Abstract: We explore empirically how the time-varying allocation of credit across firms with heterogeneous credit quality matters for financial stability outcomes. Using firm-level data for 55 countries over 1991-2016, we show that the riskiness of credit allocation, captured by Greenwood and Hanson (2013)’s ISS indicator, helps predict downside risks to GDP growth and systemic banking crises, two to three years ahead. Our analysis indicates that the riskiness of credit allocation is both a measure of corporate vulnerability and of investor sentiment. Economic forecasters wrongly predict a positive association between the riskiness of credit allocation and future growth, suggesting a flawed expectations process.
    Date: 2019–09–27
  13. By: Elmi Aziri (Faculty of Contemporary Social Science, South East European University, Tetovo)
    Abstract: The Republic of Macedonia is considered a developing country and is still in transition and is accompanied by numerous macroeconomic problems such as high unemployment, high interest rates, low level of domestic investment. Therefore, the main purpose of this paper is to present and explain, based on concrete facts and relevant results of economic activity in the Republic of Macedonia, the occurrence of interest rates, their level, their causes and their impact on other economic processes, with particular emphasis gross domestic production and economic growth. By using regression analysis and small squares estimation (OLS) we will present variables links that will help us better investigate this phenomenon. The data we will present below date from 1993 to 2013. Earlier scholars of this phenomenon have verified the close correlation of interest rates with economic development. The data, the analysis and the conclusions to be drawn in this paper show the close and negative link between the interest rate and the economic growth of the Republic of Macedonia.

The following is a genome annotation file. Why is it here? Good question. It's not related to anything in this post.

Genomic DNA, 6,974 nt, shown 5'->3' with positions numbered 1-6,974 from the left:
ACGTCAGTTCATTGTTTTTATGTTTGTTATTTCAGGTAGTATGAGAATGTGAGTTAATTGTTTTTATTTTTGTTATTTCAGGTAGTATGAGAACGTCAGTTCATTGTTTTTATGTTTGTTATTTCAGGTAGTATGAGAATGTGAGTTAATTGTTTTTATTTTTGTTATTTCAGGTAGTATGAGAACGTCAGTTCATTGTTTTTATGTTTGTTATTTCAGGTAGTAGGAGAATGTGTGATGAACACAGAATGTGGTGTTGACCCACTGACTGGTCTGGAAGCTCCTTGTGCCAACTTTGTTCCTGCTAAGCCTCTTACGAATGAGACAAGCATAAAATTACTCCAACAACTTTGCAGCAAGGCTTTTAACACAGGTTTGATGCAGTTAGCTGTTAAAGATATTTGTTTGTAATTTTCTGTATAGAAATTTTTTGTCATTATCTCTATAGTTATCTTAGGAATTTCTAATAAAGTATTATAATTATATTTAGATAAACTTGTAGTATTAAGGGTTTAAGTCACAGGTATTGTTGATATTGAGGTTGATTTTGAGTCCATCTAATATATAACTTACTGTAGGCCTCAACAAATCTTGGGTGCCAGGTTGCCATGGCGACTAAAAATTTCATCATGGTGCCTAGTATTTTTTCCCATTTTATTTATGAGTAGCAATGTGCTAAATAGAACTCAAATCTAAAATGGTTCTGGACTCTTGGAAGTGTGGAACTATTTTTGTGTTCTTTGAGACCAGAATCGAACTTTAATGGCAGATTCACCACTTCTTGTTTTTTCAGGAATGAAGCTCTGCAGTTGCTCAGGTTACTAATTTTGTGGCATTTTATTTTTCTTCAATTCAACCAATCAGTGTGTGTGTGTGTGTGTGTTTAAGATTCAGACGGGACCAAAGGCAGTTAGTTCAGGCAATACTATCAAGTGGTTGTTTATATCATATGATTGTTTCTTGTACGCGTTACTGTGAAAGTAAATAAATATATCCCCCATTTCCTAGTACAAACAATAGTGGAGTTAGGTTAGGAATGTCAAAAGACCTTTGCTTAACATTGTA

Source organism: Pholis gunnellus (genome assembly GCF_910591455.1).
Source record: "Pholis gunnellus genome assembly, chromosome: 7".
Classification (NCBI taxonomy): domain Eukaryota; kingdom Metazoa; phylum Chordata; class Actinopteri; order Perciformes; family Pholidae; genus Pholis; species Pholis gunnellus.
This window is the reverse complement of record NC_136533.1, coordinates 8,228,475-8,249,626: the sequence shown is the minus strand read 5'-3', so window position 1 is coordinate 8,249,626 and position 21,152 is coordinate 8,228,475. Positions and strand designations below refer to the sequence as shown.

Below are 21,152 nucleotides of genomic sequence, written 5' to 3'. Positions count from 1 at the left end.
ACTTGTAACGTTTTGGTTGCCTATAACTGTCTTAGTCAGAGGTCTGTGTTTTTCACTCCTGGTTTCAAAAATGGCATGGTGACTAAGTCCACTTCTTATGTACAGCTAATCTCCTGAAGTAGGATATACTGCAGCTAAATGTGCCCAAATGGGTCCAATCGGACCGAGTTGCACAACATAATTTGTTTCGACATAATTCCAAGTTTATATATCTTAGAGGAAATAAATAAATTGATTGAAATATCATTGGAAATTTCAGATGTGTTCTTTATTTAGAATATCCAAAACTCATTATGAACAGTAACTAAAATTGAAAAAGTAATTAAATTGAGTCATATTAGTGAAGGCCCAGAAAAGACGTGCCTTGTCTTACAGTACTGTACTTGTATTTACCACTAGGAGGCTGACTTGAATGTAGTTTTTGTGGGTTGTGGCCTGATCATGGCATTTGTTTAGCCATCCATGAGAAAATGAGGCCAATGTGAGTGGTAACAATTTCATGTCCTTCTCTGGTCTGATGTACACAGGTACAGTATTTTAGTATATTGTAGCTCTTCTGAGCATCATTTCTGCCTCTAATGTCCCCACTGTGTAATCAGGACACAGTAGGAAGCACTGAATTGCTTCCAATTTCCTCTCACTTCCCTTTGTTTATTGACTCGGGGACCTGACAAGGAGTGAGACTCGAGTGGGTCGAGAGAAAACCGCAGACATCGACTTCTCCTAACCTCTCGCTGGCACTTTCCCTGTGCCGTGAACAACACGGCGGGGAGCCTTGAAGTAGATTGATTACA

Keywords: interest rates, economic growth, GDP, monetary measures, economic development
    Date: 2019–10
  14. By: Bas B. Bakker
    Abstract: In the last few decades, real GDP growth and investment in advanced countries have declined in tandem. This slowdown was not the result of weak demand (there has been no shift along the Okun curve), but of a decline in potential output growth (which has shifted the Okun curve to the left). We analyze what happens if central banks mistakenly diagnose the problem as insufficient demand, when it is actually a supply problem. We do this in a real model, in which inflation is not an issue. We show that aggressive central bank action may revive gross investment, but it will not revive net investment or growth. Moreover, low interest rates will lead to an increase in the capital output ratio, a low return on capital and high leverage. We show that these forecasts are in line with what has happened in major advanced countries.
    Date: 2019–09–27
  15. By: Coyle, Christopher; Musacchio, Aldo; Turner, John D.
    Abstract: In this paper, using new estimates of the size of the UK's capital market, we examine financial development and investor protection laws in Britain c.1900 to test the influential law and finance hypothesis. Our evidence suggests that there was not a close correlation between financial development and investor protection laws c.1900 and that the size of the UK's share market is a puzzle given the paucity of statutory investor protection. To illustrate that Britain was not unique in its approach to investor protection in this era, we examine investor protection laws across legal families c.1900.
    Keywords: Common Law,Finance,Investor Protection,Law,UK
    JEL: G3 G33 K22 N20
    Date: 2019
  16. By: de Haas, Ralph; Popov, Alexander
    Abstract: We study the relation between financial structure and carbon emissions in a large panel of countries and industries. For given levels of economic and financial development, emissions per capita are lower in economies that are relatively more equity-funded. Industry-level analysis reveals two channels. First, deeper stock markets reallocate investment towards cleaner industries and, second, they allow carbon-intensive industries to produce green patents and reduce their energy intensity. Only one-tenth of these industry-level reductions in domestic emissions is offset by increased carbon embedded in imports. A firm-level analysis of an exogenous shock to the cost of equity in Belgium confirms our findings.
    Keywords: Carbon Emissions; Financial Development; Financial structure; Innovation
    JEL: G10 O4 Q5
    Date: 2019–09